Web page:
A project in which I’m involved, in the middle of a time of change, recently received an enquiry from a member of its user community. The enquirer was pleased with the software, concerned about the changes and wanted to provide support to the project to ensure it continued and as an expression of gratitude. “Where should I make a donation to support the software?”
It sounds like an easy question, but the issue is more complex than you might think. While open source projects are created by members of their co-developer community, that does not mean the development is funded through that community. Open source projects are collaborations between motivated individuals. I can think of very few projects where the community entity funds development – a tiny percentage of projects. When a charity or trade association supports a community, it typically does so by employing administrative, legal and financial staff, with a view to supporting the technical, community and market operations of the community and freeing community members to focus on the project itself.
In fact, most communities I know strongly oppose the idea of the community entity engaging in development. There have been heated disputes caused in some communities by even a perception that development would be centrally funded. That’s because it’s a proven disincentive to community vitality. This is not to say that work done by open source community members is unpaid. Research shows that many projects are deeply dependent on community members who are paid to work on the code. But they aren’t paid by the community; they are paid by activities that benefit from the code. Open source is not a charity even if it’s administered by one, and it doesn’t need “monetising”.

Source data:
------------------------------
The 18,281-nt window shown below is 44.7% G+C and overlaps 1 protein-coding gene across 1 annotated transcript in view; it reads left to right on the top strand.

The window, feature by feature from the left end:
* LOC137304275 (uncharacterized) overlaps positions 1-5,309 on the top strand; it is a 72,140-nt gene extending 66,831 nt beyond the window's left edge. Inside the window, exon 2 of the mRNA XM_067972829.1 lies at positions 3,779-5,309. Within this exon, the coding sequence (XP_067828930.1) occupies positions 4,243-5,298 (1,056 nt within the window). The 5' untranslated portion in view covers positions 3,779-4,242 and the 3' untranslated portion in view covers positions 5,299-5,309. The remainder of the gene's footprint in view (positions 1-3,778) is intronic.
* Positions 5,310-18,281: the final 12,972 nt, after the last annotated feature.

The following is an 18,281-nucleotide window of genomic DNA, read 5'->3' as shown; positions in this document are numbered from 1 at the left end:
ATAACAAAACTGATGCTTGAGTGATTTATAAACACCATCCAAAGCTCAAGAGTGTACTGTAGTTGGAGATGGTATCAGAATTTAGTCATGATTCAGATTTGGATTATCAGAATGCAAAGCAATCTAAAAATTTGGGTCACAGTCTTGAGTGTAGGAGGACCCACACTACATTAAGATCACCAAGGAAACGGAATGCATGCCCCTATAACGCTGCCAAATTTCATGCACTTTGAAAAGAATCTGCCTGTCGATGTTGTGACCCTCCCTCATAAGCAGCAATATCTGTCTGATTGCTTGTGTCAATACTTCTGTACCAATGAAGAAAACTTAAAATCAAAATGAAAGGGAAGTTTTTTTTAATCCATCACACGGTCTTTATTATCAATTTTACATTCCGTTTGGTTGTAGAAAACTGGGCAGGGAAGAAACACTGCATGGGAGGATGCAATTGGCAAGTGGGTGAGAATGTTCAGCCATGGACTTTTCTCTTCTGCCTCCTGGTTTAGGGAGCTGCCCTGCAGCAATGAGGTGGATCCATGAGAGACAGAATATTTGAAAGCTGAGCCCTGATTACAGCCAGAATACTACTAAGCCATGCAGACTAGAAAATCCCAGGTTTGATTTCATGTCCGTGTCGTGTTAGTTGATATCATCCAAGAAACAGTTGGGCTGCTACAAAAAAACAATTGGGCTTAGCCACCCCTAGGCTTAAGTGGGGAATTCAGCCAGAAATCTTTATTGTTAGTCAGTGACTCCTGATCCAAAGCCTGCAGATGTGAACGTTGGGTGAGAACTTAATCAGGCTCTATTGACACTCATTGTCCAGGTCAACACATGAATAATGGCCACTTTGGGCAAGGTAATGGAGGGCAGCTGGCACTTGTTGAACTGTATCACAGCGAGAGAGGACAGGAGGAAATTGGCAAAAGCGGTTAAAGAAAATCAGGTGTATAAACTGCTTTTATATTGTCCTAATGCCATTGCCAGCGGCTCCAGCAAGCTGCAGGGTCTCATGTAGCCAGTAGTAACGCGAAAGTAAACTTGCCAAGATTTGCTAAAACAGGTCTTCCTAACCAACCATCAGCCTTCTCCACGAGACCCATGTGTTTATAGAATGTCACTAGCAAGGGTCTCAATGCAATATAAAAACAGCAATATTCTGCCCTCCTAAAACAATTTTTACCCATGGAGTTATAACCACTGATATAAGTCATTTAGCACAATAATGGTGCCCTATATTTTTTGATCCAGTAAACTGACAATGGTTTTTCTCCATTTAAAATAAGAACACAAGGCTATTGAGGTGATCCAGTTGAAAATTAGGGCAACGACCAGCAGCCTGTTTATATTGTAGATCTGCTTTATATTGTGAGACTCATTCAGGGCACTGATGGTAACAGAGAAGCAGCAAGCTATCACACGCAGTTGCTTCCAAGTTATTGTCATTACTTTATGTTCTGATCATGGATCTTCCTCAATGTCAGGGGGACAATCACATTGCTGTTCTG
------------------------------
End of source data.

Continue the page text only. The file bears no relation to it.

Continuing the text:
An open source community involves many parties coming together around a source code commons and synchronising the overlapping parts of their interests. As they do so, they each pay their own way from their own resources. For anyone to be centrally funded would upset the balance, disrupt the community and probably offend and alienate the participants who aren’t being centrally funded.
Since you can’t promise to fund all participants in an open source community, it’s better to fund no participants so that everyone is equal within the boundaries of the community. If you’re grateful an open source project exists and you want to support it financially, the very best thing you can do is buy things from members of the community (or support their charitable work if they are a non-profit).
Buy a subscription. Buy training. Buy anything the project’s co-developers make out their work in the project (well, as long as it respects your freedoms!). In general, the people paying for the administration of the community entity will be the people supplying those things (do check!). While it’s OK to also contribute to the central entity so they can pay their staff, it’s best to do that after you’ve started buying from or donating to the community members as they conduct the external interest that motivates them to work in the community.
And of course, join in with the community yourself too and then donate to its upkeep!
[First published September 2011 in ComputerWorldUK]